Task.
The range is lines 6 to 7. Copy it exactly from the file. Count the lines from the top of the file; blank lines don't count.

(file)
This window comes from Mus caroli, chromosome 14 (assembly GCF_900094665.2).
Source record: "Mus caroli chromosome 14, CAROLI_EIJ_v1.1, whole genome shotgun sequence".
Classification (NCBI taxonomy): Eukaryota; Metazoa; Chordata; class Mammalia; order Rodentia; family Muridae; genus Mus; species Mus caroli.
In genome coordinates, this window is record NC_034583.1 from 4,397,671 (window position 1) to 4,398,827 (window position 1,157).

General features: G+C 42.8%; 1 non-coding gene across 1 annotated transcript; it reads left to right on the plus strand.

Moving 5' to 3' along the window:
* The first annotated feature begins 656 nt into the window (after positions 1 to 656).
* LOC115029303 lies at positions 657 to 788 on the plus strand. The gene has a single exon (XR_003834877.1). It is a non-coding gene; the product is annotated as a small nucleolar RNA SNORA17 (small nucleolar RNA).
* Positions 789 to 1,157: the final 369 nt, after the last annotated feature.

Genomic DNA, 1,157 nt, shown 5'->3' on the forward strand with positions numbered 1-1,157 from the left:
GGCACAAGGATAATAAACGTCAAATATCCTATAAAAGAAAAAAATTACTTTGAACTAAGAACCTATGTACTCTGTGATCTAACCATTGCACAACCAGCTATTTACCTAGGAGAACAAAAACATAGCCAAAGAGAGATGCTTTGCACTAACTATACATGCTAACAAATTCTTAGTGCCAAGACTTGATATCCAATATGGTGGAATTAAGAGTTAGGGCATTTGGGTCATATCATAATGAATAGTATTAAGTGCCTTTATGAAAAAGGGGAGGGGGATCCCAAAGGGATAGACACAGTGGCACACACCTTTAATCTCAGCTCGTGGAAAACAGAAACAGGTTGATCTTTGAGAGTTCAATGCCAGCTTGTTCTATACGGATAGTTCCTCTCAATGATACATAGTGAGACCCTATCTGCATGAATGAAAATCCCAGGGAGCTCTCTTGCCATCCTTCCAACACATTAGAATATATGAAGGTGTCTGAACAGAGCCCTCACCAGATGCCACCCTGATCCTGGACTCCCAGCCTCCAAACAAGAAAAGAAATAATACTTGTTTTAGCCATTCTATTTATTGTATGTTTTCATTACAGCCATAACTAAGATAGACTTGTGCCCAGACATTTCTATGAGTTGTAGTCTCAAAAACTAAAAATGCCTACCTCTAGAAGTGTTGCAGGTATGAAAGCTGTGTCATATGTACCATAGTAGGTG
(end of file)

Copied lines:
Moving 5' to 3' along the window:
* The first annotated feature begins 656 nt into the window (after positions 1 to 656).